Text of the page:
For months now I have been hanging out to play the Khazad-dûm expansion, having heard many good things about its scenarios and how powerful the dwarf trait becomes over the course of the Dwarrowdelf cycle. Dain Ironfoot gave me a taste of what was in store, and for the past few weeks I have been salivating at the thought of a Dwarven army boosted by Dain’s ridiculously good ability. Last week I finally cracked the seal on the box and ventured into the mines of Moria…
The player cards in the box have certainly not left me disappointed. Every single card is either a Dwarf, has Dwarf synergy, or features an illustration of a Dwarf. I love the fact that the designers fully committed themselves to the theme of Khazad-dûm by focussing almost exclusively on the Dwarf trait. It makes a change from the Shadows of Mirkwood cycle, which developed several traits simultaneously, and sometimes felt scattershot as a result. The card quality in Khazad-dûm is stellar too. Almost every new player card feels essential, and I had a hard time building my deck for the first scenario, Into the Pit, because I didn’t want to leave anything out!
The first game
Despite all the Dwarven goodness my first game got off to a rocky start:
I have lost numerous heroes to treachery cards, but I think this is the only time it has happened on the first turn!
If you’ve played Into the Pit then you will know that Sudden Pitfall is the single worst card in the encounter deck, and that the first round is the worst possible moment for it to make an appearance, since it probably spells instant death for a hero.
Unsurprisingly I lost that first game, but as it turns out I made so many rule errors that a victory would have been meaningless anyway.
I did manage a legitimate win in my second game though, thanks in no small part to my new favourite Dwarf, Dain Ironfoot. Even though he sits on the table doing nothing for most of the game, his passive willpower boost is just phenomenal.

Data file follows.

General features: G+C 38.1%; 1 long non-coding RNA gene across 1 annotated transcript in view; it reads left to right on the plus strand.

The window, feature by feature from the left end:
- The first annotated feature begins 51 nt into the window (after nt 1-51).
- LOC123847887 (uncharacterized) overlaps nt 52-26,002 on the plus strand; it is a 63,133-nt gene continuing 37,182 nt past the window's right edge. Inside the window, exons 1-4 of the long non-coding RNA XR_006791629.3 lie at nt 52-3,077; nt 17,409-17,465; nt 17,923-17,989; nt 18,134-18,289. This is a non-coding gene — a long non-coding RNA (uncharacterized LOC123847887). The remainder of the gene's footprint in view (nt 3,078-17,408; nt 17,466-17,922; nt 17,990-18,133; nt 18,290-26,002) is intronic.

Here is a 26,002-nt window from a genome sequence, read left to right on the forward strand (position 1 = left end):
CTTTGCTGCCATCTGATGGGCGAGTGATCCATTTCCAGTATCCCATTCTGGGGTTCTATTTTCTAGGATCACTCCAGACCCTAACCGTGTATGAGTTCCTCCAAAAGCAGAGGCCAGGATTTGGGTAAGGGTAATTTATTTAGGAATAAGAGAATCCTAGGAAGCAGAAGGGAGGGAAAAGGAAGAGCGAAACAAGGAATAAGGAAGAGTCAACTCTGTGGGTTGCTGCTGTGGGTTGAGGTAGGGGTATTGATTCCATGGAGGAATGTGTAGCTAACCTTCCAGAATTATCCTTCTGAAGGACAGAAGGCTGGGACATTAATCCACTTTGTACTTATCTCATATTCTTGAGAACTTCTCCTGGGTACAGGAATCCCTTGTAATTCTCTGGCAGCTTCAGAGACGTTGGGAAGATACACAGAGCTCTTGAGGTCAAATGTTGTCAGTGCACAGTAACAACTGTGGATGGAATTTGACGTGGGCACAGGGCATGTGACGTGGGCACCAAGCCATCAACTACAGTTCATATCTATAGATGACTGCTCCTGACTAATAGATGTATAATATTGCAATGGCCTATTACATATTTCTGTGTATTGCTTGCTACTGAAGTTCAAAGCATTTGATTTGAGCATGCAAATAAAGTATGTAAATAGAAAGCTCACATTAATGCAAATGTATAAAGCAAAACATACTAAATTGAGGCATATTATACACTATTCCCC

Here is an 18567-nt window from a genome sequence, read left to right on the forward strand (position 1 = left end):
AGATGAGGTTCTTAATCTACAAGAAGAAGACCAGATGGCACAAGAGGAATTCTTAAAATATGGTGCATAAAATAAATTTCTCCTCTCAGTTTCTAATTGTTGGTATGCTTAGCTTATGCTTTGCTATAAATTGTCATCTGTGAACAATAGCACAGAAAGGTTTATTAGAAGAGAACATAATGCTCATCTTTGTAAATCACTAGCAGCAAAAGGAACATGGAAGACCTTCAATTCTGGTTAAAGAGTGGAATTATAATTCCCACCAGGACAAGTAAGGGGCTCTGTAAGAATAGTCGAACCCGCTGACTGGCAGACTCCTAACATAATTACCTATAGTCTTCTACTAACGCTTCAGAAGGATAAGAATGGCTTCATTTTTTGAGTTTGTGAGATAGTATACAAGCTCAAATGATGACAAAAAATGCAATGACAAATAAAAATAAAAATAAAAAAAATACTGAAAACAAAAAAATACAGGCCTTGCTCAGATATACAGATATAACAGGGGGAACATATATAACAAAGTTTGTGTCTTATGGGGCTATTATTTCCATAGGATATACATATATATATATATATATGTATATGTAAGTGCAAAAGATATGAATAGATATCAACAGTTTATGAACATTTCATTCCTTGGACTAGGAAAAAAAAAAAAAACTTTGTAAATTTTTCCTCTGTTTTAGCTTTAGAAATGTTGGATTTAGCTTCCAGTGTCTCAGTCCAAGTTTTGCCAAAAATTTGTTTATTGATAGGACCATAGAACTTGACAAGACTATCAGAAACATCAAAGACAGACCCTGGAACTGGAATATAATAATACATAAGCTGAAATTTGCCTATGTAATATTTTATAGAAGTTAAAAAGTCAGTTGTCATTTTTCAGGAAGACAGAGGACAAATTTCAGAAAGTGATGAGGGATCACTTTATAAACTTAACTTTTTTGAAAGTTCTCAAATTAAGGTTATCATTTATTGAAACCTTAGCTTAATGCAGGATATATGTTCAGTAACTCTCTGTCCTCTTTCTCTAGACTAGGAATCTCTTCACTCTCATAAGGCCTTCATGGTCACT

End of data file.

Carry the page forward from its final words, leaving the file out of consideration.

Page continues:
Into the Pit
Into the Pit plays like a classic dungeon crawl, fast paced and with a good balance between exploration and combat. I haven’t yet built a deck that can consistently beat the scenario, so each replay has provided me with a decent challenge. Knowing that there is a treachery in the deck that cannot be cancelled adds a sense of urgency to the quest and can make for some nail biting games.
Thematically, Into the Pit is as close to perfect as I’ve seen yet. In some of the Shadows of Mirkwood scenarios there is a disconnect between the remote locations you need to explore and the action happening closer at hand – interrupting a raft journey down the Anduin to nip off and explore Necromancer’s Pass, for example – but Into the Pit’s locations and treacheries fit perfectly with the narrative.
Branching Paths is one location with a particularly devious thematic effect: while it is in the staging area Branching Paths boosts the threat of Dark locations, including itself, but if you choose to explore its tunnels you might discover an even nastier surprise waiting for you…
Another clever mechanic is the Cave Torch objective, which lets your company explore Dark locations, but at the risk of attracting the attention of nearby goblins.
1 Player Guild Into the Pit challenge
BoardGameGeek’s 1 Player Guild Lord of the Rings LCG September Challenge happens to be Into the Pit, so I decided to have a crack at the Story Mode challenge by attempting the scenario using a progression-style deck built around Gimli.
Tactics decks are not my forte, and at first I struggled to build a deck that could get the job done. Into the Pit is quite location heavy, and even with Dain on the table my Tactics allies just weren’t bringing enough willpower to the party. In frustration I decided to ditch all the Tactics cards from my deck, and try a Spirit, Lore and Leadership deck instead. Narvi’s Belt would be my deck’s only way to pay for Spirit cards, and until the Belt made an appearance my plan was to use Bifur’s ability to convert Gimli’s redundant Tactics resources into Lore resources.
This strategy (or desperate measure, if you will) proved successful, and I won my next game quite handily, despite not seeing Narvi’s Belt once. Admittedly I had an extremely lucky encounter deck draw, but I am not one to look a gift horse in the mouth!
You can read about my game in the challenge thread.
So far I am loving Khazad-dûm, which is fortunate since I have the entire Dwarrowdelf cycle ahead of me! Into the Pit seems like a fairly gentle introduction to the cycle, much like Passage Through Mirkwood is to the core set, so I expect that The Seventh Level will ramp up the difficulty level and properly test my deck building skills. Up we go!
Header art by Tomasz Jedruszek